• Double balloon enteroscopy. This is an endoscopic technique for visualization of the entire small bowel. The small bowel is examined  by slowly advancing a flexible endoscope with a tube on it (about the thickness of a finger) throughout the small bowel. The endoscope may be inserted orally or rectally to give the physician the best access to the intestine. If an abnormality is found, a biopsy is performed.
    • Laparotomy. A procedure in which an incision is made into the wall of the abdomen to view the inside of the abdomen for signs of disease. Sometmes, a tissue sample is taken at the time of the procedure.
  • Biopsy. A sample of the suspicious area is removed and viewed under a microscope. Penn Medicine surgeons perform several different types of biopsies based on the amount of tissue being removed. Some biopsies use a small forceps or a needle, while others require a small surgical procedure to remove more tissue.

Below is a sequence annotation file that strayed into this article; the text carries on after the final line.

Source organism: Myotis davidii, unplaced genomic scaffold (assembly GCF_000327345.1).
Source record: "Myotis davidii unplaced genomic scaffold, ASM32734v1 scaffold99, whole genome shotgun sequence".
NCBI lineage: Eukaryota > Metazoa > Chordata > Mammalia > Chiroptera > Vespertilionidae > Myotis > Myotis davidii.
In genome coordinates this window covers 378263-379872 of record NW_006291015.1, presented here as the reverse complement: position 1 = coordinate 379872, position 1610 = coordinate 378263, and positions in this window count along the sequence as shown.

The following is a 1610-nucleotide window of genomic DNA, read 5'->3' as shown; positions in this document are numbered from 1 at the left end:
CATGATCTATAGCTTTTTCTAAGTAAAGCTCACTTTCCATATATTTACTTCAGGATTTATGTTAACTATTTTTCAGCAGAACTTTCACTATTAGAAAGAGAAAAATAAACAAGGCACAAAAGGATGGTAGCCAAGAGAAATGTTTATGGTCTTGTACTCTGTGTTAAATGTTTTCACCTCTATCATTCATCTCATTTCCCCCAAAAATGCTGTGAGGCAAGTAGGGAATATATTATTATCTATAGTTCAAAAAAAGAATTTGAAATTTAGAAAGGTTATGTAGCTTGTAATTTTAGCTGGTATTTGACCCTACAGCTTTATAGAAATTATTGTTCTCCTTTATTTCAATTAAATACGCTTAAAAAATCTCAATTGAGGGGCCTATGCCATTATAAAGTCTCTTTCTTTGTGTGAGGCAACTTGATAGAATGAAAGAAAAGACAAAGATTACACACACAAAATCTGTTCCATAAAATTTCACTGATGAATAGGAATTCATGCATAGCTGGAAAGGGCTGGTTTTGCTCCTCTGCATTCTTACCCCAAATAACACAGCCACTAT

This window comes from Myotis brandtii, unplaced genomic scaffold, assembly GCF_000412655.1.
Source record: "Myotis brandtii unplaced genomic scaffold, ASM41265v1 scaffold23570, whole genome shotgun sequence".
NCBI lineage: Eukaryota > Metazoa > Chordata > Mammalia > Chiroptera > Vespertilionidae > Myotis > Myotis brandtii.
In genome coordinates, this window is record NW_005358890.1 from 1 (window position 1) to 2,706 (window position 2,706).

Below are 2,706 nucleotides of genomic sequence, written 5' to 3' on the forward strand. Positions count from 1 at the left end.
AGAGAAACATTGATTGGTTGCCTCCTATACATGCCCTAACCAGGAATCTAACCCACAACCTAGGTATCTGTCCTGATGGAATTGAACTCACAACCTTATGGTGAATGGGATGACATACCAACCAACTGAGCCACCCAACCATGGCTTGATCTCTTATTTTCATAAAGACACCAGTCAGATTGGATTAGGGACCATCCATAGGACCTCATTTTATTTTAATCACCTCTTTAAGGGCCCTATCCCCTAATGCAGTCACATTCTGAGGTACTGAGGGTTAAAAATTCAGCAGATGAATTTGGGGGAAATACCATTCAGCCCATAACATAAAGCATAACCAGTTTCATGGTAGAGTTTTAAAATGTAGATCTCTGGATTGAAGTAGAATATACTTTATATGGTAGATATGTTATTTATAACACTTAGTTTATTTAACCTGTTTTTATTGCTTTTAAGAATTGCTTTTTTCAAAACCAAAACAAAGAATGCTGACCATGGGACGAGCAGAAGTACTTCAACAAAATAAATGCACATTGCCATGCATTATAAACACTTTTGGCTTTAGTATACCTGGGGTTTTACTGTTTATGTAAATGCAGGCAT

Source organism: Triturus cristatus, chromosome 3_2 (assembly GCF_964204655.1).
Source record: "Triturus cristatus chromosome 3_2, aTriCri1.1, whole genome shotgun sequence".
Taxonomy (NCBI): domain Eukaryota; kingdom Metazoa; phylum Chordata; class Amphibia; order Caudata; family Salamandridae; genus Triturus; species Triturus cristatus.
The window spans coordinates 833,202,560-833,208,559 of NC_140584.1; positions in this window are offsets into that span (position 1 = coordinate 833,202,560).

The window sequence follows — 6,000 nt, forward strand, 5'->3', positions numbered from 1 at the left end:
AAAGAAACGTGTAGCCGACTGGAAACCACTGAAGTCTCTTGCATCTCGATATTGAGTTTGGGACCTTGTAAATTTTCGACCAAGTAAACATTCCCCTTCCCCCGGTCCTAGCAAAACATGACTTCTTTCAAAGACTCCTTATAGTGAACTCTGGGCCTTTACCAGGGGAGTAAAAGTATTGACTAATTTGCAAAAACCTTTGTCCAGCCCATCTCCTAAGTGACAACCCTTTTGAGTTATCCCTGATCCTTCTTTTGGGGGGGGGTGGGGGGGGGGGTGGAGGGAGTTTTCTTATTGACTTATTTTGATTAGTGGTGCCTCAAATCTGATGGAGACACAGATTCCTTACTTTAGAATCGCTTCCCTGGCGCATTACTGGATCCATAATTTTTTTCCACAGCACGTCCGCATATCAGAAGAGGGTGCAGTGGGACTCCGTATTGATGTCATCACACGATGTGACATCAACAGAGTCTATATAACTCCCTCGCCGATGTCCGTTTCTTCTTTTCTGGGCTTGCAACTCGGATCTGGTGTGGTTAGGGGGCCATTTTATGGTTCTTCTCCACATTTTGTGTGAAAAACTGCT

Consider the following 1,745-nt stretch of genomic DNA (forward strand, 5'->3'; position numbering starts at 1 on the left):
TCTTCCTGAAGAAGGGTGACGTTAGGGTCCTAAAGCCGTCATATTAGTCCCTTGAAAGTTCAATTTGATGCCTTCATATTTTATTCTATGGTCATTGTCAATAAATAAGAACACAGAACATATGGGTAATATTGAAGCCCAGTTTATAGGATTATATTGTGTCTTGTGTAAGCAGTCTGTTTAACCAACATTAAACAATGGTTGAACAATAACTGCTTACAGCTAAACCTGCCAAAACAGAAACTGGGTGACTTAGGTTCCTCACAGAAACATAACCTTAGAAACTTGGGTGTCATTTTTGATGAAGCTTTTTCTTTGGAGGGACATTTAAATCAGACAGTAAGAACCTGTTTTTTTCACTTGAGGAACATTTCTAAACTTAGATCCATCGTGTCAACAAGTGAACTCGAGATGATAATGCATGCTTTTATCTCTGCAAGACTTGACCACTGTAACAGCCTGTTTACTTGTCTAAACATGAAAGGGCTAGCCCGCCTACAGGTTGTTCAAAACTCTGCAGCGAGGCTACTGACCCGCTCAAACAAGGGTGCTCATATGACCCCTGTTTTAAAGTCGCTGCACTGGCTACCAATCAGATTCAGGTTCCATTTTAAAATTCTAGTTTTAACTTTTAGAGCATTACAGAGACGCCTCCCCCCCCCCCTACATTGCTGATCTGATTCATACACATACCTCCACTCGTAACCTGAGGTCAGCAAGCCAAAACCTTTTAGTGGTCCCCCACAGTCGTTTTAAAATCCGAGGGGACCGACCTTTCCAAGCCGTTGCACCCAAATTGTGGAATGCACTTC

• Lymph node biopsy. The removal of all or part of a lymph node. The tissue is then checked for cancer.

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Staging Small Intestine Cancer

Staging Small Intestine Cancer

Staging systems provide doctors with a common language for describing tumors. After cancer is first diagnosed, a series of tests are used to investigate the extent of the cancer and to see whether it has spread to other parts of the body from where it started. Staging is a way of recording the size and growth of a cancer, and determining the plan for treatment. By understanding the stage of their cancer, patients can make informed decisions about treatment.

The “staging diagnosis” depends on the type of cancer and the staging system the doctor is using, but in general there are four stages of intestinal cancer: